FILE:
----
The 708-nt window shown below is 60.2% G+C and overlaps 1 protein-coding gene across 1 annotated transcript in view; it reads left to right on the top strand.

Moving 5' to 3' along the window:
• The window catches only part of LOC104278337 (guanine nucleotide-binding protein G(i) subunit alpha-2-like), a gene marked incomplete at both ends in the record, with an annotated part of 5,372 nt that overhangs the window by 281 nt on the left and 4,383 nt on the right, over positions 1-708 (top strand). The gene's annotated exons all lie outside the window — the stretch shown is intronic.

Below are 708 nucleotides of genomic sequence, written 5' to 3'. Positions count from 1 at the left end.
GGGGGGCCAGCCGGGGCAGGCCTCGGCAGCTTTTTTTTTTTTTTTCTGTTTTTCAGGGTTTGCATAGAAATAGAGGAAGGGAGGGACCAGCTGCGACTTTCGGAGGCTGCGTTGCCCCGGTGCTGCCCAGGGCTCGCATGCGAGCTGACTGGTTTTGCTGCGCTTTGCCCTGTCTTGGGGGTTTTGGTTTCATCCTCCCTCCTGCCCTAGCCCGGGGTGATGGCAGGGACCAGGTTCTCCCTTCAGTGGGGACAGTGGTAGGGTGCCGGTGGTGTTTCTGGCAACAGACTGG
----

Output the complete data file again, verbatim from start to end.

The 708-nt window shown below is 60.2% G+C and overlaps 1 protein-coding gene across 1 annotated transcript in view; it reads left to right on the top strand.

Moving 5' to 3' along the window:
• The window catches only part of LOC104278337 (guanine nucleotide-binding protein G(i) subunit alpha-2-like), a gene marked incomplete at both ends in the record, with an annotated part of 5,372 nt that overhangs the window by 281 nt on the left and 4,383 nt on the right, over positions 1-708 (top strand). The gene's annotated exons all lie outside the window — the stretch shown is intronic.

Below are 708 nucleotides of genomic sequence, written 5' to 3'. Positions count from 1 at the left end.
GGGGGGCCAGCCGGGGCAGGCCTCGGCAGCTTTTTTTTTTTTTTTCTGTTTTTCAGGGTTTGCATAGAAATAGAGGAAGGGAGGGACCAGCTGCGACTTTCGGAGGCTGCGTTGCCCCGGTGCTGCCCAGGGCTCGCATGCGAGCTGACTGGTTTTGCTGCGCTTTGCCCTGTCTTGGGGGTTTTGGTTTCATCCTCCCTCCTGCCCTAGCCCGGGGTGATGGCAGGGACCAGGTTCTCCCTTCAGTGGGGACAGTGGTAGGGTGCCGGTGGTGTTTCTGGCAACAGACTGG